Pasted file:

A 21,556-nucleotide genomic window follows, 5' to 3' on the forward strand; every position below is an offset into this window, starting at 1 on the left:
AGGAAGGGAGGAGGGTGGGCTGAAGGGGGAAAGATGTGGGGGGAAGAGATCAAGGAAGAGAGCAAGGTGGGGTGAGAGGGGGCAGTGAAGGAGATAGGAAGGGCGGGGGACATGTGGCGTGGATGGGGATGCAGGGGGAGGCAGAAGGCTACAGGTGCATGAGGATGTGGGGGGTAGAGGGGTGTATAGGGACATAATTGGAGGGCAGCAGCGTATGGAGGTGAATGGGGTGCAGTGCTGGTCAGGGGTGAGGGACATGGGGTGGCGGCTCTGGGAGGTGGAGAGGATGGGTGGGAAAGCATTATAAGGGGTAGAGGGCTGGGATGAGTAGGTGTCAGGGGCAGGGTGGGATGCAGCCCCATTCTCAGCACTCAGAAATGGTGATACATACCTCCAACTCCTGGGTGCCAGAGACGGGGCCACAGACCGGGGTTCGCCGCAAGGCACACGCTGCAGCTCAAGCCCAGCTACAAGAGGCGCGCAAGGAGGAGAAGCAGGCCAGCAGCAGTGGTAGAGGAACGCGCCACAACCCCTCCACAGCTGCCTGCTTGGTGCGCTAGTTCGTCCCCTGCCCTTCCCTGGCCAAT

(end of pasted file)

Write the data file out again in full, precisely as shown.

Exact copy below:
A 21,556-nucleotide genomic window follows, 5' to 3' on the forward strand; every position below is an offset into this window, starting at 1 on the left:
AGGAAGGGAGGAGGGTGGGCTGAAGGGGGAAAGATGTGGGGGGAAGAGATCAAGGAAGAGAGCAAGGTGGGGTGAGAGGGGGCAGTGAAGGAGATAGGAAGGGCGGGGGACATGTGGCGTGGATGGGGATGCAGGGGGAGGCAGAAGGCTACAGGTGCATGAGGATGTGGGGGGTAGAGGGGTGTATAGGGACATAATTGGAGGGCAGCAGCGTATGGAGGTGAATGGGGTGCAGTGCTGGTCAGGGGTGAGGGACATGGGGTGGCGGCTCTGGGAGGTGGAGAGGATGGGTGGGAAAGCATTATAAGGGGTAGAGGGCTGGGATGAGTAGGTGTCAGGGGCAGGGTGGGATGCAGCCCCATTCTCAGCACTCAGAAATGGTGATACATACCTCCAACTCCTGGGTGCCAGAGACGGGGCCACAGACCGGGGTTCGCCGCAAGGCACACGCTGCAGCTCAAGCCCAGCTACAAGAGGCGCGCAAGGAGGAGAAGCAGGCCAGCAGCAGTGGTAGAGGAACGCGCCACAACCCCTCCACAGCTGCCTGCTTGGTGCGCTAGTTCGTCCCCTGCCCTTCCCTGGCCAAT